Lawmakers have also raised concerns over Facebook's spotty record on privacy and data protection. — AFP

July 16, 2019

Facebook must meet "a very high standard" before it moves ahead with its planned digital currency Libra, US Treasury Secretary Steven Mnuchin says.

Mnuchin says US regulators have already expressed concerns to Facebook about the plan for a global cryptocurrency, noting that these kinds of virtual coins have in the past been associated with money laundering and illicit activities. — AFP

July 4, 2019

Facebook says it was "back at 100 percent" after an outage on all of its services affected users in various parts of the world.

Online monitoring service DownDetector reported earlier the outage began around 1200 GMT and affected Facebook as well as its Instagram and WhatsApp services.

"The issue has since been resolved and we should be back at 100% for everyone," the company tweets, adding they were sorry for "any inconvenience." — AFP

June 27, 2019

US President Donald Trump accuses Twitter of censoring him, alleging the social media platform was making it hard for him to get his message out.

"They are trying to rig the election," Trump says in an interview on Fox Business News.

Accusing the tech company of bias toward Democrats and "hatred" of Republicans, he says lawsuits or legislation were needed to check its power.

Twitter and other social media firms have been facing pressure to curb hate speech and extremist propaganda, blocking accounts of many conspiracy theorists. But Trump and his allies contend that the purge has also silenced conservative voices.

Trump has 61 million Twitter followers and has used the platform as a powerful political instrument, but he complained bitterly that his message was being blocked. — AFP

June 13, 2019

CEO of encrypted messaging service Telegram says it suffered a major cyber-attack that appeared to originate from China, linking it to the ongoing political unrest in Hong Kong.

Many protesters in the city have used Telegram to evade electronic surveillance and coordinate their demonstrations against a controversial Beijing-backed plan that would allow extraditions from the semi-autonomous territory to the mainland.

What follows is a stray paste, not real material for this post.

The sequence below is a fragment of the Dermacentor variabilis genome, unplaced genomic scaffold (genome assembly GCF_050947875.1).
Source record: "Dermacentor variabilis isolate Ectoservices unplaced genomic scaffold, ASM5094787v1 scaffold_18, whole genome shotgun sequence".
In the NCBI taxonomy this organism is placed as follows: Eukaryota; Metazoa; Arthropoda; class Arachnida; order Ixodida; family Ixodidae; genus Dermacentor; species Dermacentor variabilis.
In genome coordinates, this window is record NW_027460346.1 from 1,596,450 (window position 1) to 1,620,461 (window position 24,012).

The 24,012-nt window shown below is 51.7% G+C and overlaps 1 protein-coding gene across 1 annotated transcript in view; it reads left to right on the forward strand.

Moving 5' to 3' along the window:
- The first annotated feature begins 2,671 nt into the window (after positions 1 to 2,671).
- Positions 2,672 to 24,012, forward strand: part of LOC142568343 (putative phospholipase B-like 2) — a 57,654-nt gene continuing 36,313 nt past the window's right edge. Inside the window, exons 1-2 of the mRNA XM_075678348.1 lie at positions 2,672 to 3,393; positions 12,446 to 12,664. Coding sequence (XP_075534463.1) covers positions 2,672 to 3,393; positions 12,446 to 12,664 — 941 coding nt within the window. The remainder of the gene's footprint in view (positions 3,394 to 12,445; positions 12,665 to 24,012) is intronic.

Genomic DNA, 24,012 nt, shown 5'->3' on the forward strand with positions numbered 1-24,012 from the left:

Demonstrations descended into violence as police used tear gas and rubber bullets to disperse protesters who tried to storm the city's parliament -- the worst political crisis Hong Kong has seen since its 1997 handover from Britain to China.

Telegram announced late that it was suffering a "powerful" Distributed Denial of Service (DDoS) attack, which involves a hacker overwhelming a target's servers by making a massive number of junk requests. 

It warned users in many regions may face connection issues. — AFP

June 4, 2019

Popular dating app Tinder is now required to share users' data with Russian security services after being placed on an official register, the country's telecoms watchdog says.

Tinder has over 50 million users swiping right to select dating profiles and find a match. It is part of the US-based Match Group of social apps whose parent firm is InterActiveCorp. 

The Roskomnadzor watchdog says that Tinder has been added to its register "after it presented the necessary information". — AFP

April 26, 2019

Facebook has filed a lawsuit in US federal court to bar a New Zealand company from selling fake "likes," views and followers to Instagram users.

The company and three people targeted in the lawsuit operated a service to raise the profile of Instagram accounts by bolstering them with bogus followers, views and "likes," Facebook director of platform enforcement and litigation Jessica Romero says in a blog post. — AFP

April 14, 2019

Social networking site Facebook is having issues since 6:28 p.m., according to http://downdetector.com.

Users worldwide also report that social media platform Instagram and messaging application, WhatsApp are also down. 

According to these users, the social media sites and application won't load on desktop and mobile devices.

April 9, 2019

The Canadian government hails Facebook's decision to ban prominent far-right activists after the platform came under renewed scrutiny for allowing hate groups to flourish in the aftermath of the New Zealand attacks.

"We've seen hate speech fuel the attack against Pittsburgh, at the synagogue, we've seen more recently in Christchurch, worshipers gunned down. This is real and it has consequences. And we're very glad that Facebook has taken the actions that it has," Immigration Minister Ahmed Hussen says.

The social media giant has banned prominent nationalists including Faith Goldy, Kevin Goudreau, whose positions have been described as white supremacist, and several other groups. — AFP

Twitter trims the number of accounts that a user can follow in a single day in an effort to fight spam at the micro-blogging platform.

The total number of accounts that can be added to a user's list was cut to 400 from 1,000, the San Francisco-based internet firm says. — AFP